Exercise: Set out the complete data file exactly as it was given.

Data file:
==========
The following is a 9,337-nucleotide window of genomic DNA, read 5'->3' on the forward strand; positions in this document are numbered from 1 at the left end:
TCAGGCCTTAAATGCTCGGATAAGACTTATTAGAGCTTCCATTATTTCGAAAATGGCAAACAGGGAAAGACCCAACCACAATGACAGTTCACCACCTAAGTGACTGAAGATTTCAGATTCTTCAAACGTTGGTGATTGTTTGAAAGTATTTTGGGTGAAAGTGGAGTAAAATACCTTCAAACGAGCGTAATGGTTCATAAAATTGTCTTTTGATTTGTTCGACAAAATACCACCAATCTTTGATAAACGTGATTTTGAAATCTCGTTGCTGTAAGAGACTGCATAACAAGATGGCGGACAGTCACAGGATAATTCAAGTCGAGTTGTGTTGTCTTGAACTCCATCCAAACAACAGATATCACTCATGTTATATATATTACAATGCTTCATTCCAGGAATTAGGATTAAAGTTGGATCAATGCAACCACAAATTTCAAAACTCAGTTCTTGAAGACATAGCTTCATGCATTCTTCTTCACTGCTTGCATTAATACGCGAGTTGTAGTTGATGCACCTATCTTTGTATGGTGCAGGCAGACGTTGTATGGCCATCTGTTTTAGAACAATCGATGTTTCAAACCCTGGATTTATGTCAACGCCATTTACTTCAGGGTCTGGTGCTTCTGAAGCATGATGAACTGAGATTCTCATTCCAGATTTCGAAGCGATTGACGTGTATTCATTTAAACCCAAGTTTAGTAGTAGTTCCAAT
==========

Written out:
The following is a 9,337-nucleotide window of genomic DNA, read 5'->3' on the forward strand; positions in this document are numbered from 1 at the left end:
TCAGGCCTTAAATGCTCGGATAAGACTTATTAGAGCTTCCATTATTTCGAAAATGGCAAACAGGGAAAGACCCAACCACAATGACAGTTCACCACCTAAGTGACTGAAGATTTCAGATTCTTCAAACGTTGGTGATTGTTTGAAAGTATTTTGGGTGAAAGTGGAGTAAAATACCTTCAAACGAGCGTAATGGTTCATAAAATTGTCTTTTGATTTGTTCGACAAAATACCACCAATCTTTGATAAACGTGATTTTGAAATCTCGTTGCTGTAAGAGACTGCATAACAAGATGGCGGACAGTCACAGGATAATTCAAGTCGAGTTGTGTTGTCTTGAACTCCATCCAAACAACAGATATCACTCATGTTATATATATTACAATGCTTCATTCCAGGAATTAGGATTAAAGTTGGATCAATGCAACCACAAATTTCAAAACTCAGTTCTTGAAGACATAGCTTCATGCATTCTTCTTCACTGCTTGCATTAATACGCGAGTTGTAGTTGATGCACCTATCTTTGTATGGTGCAGGCAGACGTTGTATGGCCATCTGTTTTAGAACAATCGATGTTTCAAACCCTGGATTTATGTCAACGCCATTTACTTCAGGGTCTGGTGCTTCTGAAGCATGATGAACTGAGATTCTCATTCCAGATTTCGAAGCGATTGACGTGTATTCATTTAAACCCAAGTTTAGTAGTAGTTCCAAT